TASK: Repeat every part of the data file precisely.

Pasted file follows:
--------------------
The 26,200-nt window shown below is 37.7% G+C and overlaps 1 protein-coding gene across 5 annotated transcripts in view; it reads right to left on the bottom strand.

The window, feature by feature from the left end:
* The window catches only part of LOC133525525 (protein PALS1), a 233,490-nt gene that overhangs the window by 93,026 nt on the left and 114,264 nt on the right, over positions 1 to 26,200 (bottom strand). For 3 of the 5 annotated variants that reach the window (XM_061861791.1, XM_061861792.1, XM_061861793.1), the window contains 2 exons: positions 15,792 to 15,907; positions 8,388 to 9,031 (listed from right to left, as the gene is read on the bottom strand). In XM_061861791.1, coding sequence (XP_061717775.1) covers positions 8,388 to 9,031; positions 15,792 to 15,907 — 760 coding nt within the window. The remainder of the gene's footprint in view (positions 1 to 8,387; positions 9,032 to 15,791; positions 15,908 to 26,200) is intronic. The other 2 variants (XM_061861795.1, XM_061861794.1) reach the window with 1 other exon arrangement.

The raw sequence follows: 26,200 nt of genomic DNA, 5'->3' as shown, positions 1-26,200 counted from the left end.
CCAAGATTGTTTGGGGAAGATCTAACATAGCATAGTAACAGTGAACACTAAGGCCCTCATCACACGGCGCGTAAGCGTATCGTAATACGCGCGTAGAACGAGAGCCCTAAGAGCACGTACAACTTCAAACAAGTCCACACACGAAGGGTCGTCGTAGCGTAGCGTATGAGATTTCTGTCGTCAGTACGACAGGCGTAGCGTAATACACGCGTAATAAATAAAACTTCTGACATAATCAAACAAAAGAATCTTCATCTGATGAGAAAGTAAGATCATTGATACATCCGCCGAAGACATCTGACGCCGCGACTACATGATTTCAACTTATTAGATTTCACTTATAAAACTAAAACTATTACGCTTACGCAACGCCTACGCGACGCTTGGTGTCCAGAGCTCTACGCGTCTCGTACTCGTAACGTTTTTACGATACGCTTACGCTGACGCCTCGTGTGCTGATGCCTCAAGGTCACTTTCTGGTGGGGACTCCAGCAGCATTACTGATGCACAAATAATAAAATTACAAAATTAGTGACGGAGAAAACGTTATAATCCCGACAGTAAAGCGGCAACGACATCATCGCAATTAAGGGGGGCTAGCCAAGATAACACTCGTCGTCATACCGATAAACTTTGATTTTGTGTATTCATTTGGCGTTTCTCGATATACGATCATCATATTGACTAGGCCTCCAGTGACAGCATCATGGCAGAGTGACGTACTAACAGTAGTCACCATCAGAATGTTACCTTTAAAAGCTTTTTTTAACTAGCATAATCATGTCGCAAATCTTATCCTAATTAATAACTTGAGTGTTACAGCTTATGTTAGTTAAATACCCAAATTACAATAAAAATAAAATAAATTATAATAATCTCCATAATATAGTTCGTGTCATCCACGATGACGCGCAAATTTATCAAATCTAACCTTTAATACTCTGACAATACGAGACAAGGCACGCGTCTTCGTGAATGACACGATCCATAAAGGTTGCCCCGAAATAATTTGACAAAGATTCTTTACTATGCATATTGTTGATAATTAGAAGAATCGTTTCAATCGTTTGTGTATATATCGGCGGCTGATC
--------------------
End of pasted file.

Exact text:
The 26,200-nt window shown below is 37.7% G+C and overlaps 1 protein-coding gene across 5 annotated transcripts in view; it reads right to left on the bottom strand.

The window, feature by feature from the left end:
* The window catches only part of LOC133525525 (protein PALS1), a 233,490-nt gene that overhangs the window by 93,026 nt on the left and 114,264 nt on the right, over positions 1 to 26,200 (bottom strand). For 3 of the 5 annotated variants that reach the window (XM_061861791.1, XM_061861792.1, XM_061861793.1), the window contains 2 exons: positions 15,792 to 15,907; positions 8,388 to 9,031 (listed from right to left, as the gene is read on the bottom strand). In XM_061861791.1, coding sequence (XP_061717775.1) covers positions 8,388 to 9,031; positions 15,792 to 15,907 — 760 coding nt within the window. The remainder of the gene's footprint in view (positions 1 to 8,387; positions 9,032 to 15,791; positions 15,908 to 26,200) is intronic. The other 2 variants (XM_061861795.1, XM_061861794.1) reach the window with 1 other exon arrangement.

The raw sequence follows: 26,200 nt of genomic DNA, 5'->3' as shown, positions 1-26,200 counted from the left end.
CCAAGATTGTTTGGGGAAGATCTAACATAGCATAGTAACAGTGAACACTAAGGCCCTCATCACACGGCGCGTAAGCGTATCGTAATACGCGCGTAGAACGAGAGCCCTAAGAGCACGTACAACTTCAAACAAGTCCACACACGAAGGGTCGTCGTAGCGTAGCGTATGAGATTTCTGTCGTCAGTACGACAGGCGTAGCGTAATACACGCGTAATAAATAAAACTTCTGACATAATCAAACAAAAGAATCTTCATCTGATGAGAAAGTAAGATCATTGATACATCCGCCGAAGACATCTGACGCCGCGACTACATGATTTCAACTTATTAGATTTCACTTATAAAACTAAAACTATTACGCTTACGCAACGCCTACGCGACGCTTGGTGTCCAGAGCTCTACGCGTCTCGTACTCGTAACGTTTTTACGATACGCTTACGCTGACGCCTCGTGTGCTGATGCCTCAAGGTCACTTTCTGGTGGGGACTCCAGCAGCATTACTGATGCACAAATAATAAAATTACAAAATTAGTGACGGAGAAAACGTTATAATCCCGACAGTAAAGCGGCAACGACATCATCGCAATTAAGGGGGGCTAGCCAAGATAACACTCGTCGTCATACCGATAAACTTTGATTTTGTGTATTCATTTGGCGTTTCTCGATATACGATCATCATATTGACTAGGCCTCCAGTGACAGCATCATGGCAGAGTGACGTACTAACAGTAGTCACCATCAGAATGTTACCTTTAAAAGCTTTTTTTAACTAGCATAATCATGTCGCAAATCTTATCCTAATTAATAACTTGAGTGTTACAGCTTATGTTAGTTAAATACCCAAATTACAATAAAAATAAAATAAATTATAATAATCTCCATAATATAGTTCGTGTCATCCACGATGACGCGCAAATTTATCAAATCTAACCTTTAATACTCTGACAATACGAGACAAGGCACGCGTCTTCGTGAATGACACGATCCATAAAGGTTGCCCCGAAATAATTTGACAAAGATTCTTTACTATGCATATTGTTGATAATTAGAAGAATCGTTTCAATCGTTTGTGTATATATCGGCGGCTGATC